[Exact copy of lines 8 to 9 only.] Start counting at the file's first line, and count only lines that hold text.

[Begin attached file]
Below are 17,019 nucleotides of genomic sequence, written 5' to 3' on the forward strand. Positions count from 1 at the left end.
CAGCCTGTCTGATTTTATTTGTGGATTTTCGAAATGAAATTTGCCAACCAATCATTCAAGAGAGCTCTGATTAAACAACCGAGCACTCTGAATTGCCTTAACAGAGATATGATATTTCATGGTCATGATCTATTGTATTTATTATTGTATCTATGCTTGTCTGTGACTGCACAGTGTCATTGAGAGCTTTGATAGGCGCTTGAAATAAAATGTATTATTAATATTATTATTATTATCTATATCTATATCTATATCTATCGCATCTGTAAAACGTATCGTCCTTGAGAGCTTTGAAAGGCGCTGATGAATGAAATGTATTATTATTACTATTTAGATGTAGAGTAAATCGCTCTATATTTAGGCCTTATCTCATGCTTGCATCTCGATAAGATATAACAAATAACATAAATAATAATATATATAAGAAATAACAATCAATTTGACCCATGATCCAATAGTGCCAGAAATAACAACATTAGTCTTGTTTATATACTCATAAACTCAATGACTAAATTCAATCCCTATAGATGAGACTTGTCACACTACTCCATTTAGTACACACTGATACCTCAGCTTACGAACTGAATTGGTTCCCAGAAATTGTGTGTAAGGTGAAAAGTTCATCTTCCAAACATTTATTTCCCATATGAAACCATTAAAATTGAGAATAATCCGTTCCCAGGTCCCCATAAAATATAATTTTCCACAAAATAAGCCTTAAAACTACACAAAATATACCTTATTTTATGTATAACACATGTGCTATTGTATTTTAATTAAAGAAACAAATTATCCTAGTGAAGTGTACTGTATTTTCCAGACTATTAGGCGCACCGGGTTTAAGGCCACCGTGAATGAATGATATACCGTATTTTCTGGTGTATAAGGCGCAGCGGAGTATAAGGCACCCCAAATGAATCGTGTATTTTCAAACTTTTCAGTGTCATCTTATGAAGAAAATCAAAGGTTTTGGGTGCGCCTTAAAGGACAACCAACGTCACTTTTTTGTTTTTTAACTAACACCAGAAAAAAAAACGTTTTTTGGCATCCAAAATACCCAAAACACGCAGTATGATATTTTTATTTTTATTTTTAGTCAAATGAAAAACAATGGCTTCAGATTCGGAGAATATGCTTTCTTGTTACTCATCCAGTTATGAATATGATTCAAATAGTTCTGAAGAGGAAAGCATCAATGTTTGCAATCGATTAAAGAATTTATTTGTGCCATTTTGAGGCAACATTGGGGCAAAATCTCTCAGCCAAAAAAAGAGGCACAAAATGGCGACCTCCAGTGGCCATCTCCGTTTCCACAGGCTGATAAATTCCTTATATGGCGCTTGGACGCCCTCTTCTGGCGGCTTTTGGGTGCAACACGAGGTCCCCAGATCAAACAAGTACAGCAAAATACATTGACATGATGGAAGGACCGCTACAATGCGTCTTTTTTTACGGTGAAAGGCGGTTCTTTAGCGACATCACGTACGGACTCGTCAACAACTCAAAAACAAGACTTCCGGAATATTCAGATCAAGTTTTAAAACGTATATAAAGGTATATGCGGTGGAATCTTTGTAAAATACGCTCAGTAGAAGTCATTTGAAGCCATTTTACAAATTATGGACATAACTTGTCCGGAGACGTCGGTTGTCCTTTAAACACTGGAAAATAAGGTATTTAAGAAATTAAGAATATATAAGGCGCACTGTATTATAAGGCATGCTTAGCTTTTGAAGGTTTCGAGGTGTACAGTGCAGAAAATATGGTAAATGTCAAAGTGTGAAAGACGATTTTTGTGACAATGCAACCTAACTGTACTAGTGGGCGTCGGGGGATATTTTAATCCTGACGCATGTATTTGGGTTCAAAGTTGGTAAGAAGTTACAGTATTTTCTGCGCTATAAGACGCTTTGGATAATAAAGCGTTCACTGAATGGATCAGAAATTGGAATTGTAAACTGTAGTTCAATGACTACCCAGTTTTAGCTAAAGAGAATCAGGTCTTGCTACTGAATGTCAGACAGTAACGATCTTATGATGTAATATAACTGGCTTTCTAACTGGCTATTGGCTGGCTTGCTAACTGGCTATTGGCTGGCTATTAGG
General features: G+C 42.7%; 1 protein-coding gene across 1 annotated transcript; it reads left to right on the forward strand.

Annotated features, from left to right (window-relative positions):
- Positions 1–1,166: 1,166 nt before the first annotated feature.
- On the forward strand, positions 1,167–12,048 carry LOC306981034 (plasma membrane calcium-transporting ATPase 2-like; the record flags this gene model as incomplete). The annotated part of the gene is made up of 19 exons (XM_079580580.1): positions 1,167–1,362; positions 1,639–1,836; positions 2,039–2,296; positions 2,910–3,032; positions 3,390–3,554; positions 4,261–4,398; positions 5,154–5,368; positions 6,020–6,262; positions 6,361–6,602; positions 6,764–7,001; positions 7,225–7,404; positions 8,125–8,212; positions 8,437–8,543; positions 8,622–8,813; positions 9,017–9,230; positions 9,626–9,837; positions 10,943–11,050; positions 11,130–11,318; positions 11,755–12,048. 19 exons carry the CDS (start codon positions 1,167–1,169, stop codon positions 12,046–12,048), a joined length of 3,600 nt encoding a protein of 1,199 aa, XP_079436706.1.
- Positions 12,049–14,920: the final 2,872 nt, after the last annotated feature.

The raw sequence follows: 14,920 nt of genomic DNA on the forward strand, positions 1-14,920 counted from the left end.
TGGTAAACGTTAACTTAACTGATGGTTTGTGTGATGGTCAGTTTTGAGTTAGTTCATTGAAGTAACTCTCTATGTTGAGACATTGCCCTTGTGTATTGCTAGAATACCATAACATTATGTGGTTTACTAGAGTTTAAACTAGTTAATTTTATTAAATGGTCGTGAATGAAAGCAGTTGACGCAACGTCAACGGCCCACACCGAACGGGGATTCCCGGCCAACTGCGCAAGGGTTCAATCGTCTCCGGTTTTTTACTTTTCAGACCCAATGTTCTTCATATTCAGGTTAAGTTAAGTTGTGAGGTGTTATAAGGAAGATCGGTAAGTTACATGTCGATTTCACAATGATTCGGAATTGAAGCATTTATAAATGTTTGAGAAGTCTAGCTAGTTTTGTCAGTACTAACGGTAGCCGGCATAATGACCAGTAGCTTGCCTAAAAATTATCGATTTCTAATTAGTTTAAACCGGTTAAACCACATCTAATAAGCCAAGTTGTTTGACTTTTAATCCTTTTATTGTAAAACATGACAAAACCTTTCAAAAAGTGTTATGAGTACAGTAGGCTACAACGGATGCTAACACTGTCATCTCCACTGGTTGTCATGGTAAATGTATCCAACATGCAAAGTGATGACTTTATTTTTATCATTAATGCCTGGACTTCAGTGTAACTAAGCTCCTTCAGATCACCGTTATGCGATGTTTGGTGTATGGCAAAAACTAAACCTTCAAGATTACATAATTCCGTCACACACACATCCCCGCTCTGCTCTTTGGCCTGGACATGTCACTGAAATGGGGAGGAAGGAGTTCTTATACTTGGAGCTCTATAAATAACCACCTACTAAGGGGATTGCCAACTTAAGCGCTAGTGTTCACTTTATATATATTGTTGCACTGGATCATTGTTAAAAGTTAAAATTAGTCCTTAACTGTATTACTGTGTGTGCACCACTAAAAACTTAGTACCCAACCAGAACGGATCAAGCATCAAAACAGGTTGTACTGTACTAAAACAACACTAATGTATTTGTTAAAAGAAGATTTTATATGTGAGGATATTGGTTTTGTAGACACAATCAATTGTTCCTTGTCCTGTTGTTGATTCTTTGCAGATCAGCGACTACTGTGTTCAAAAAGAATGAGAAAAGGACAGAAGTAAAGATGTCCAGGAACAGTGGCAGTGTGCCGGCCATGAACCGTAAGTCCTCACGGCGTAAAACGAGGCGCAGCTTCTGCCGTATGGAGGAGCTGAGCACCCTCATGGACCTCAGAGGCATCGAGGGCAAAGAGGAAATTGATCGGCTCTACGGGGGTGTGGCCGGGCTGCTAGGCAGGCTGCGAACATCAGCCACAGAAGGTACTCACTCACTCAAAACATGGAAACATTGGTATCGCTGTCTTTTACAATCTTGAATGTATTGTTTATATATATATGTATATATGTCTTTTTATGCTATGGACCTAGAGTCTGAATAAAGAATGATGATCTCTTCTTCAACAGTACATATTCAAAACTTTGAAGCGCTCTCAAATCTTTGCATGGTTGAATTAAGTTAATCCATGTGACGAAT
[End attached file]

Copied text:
The raw sequence follows: 14,920 nt of genomic DNA on the forward strand, positions 1-14,920 counted from the left end.
TGGTAAACGTTAACTTAACTGATGGTTTGTGTGATGGTCAGTTTTGAGTTAGTTCATTGAAGTAACTCTCTATGTTGAGACATTGCCCTTGTGTATTGCTAGAATACCATAACATTATGTGGTTTACTAGAGTTTAAACTAGTTAATTTTATTAAATGGTCGTGAATGAAAGCAGTTGACGCAACGTCAACGGCCCACACCGAACGGGGATTCCCGGCCAACTGCGCAAGGGTTCAATCGTCTCCGGTTTTTTACTTTTCAGACCCAATGTTCTTCATATTCAGGTTAAGTTAAGTTGTGAGGTGTTATAAGGAAGATCGGTAAGTTACATGTCGATTTCACAATGATTCGGAATTGAAGCATTTATAAATGTTTGAGAAGTCTAGCTAGTTTTGTCAGTACTAACGGTAGCCGGCATAATGACCAGTAGCTTGCCTAAAAATTATCGATTTCTAATTAGTTTAAACCGGTTAAACCACATCTAATAAGCCAAGTTGTTTGACTTTTAATCCTTTTATTGTAAAACATGACAAAACCTTTCAAAAAGTGTTATGAGTACAGTAGGCTACAACGGATGCTAACACTGTCATCTCCACTGGTTGTCATGGTAAATGTATCCAACATGCAAAGTGATGACTTTATTTTTATCATTAATGCCTGGACTTCAGTGTAACTAAGCTCCTTCAGATCACCGTTATGCGATGTTTGGTGTATGGCAAAAACTAAACCTTCAAGATTACATAATTCCGTCACACACACATCCCCGCTCTGCTCTTTGGCCTGGACATGTCACTGAAATGGGGAGGAAGGAGTTCTTATACTTGGAGCTCTATAAATAACCACCTACTAAGGGGATTGCCAACTTAAGCGCTAGTGTTCACTTTATATATATTGTTGCACTGGATCATTGTTAAAAGTTAAAATTAGTCCTTAACTGTATTACTGTGTGTGCACCACTAAAAACTTAGTACCCAACCAGAACGGATCAAGCATCAAAACAGGTTGTACTGTACTAAAACAACACTAATGTATTTGTTAAAAGAAGATTTTATATGTGAGGATATTGGTTTTGTAGACACAATCAATTGTTCCTTGTCCTGTTGTTGATTCTTTGCAGATCAGCGACTACTGTGTTCAAAAAGAATGAGAAAAGGACAGAAGTAAAGATGTCCAGGAACAGTGGCAGTGTGCCGGCCATGAACCGTAAGTCCTCACGGCGTAAAACGAGGCGCAGCTTCTGCCGTATGGAGGAGCTGAGCACCCTCATGGACCTCAGAGGCATCGAGGGCAAAGAGGAAATTGATCGGCTCTACGGGGGTGTGGCCGGGCTGCTAGGCAGGCTGCGAACATCAGCCACAGAAGGTACTCACTCACTCAAAACATGGAAACATTGGTATCGCTGTCTTTTACAATCTTGAATGTATTGTTTATATATATATGTATATATGTCTTTTTATGCTATGGACCTAGAGTCTGAATAAAGAATGATGATCTCTTCTTCAACAGTACATATTCAAAACTTTGAAGCGCTCTCAAATCTTTGCATGGTTGAATTAAGTTAATCCATGTGACGAAT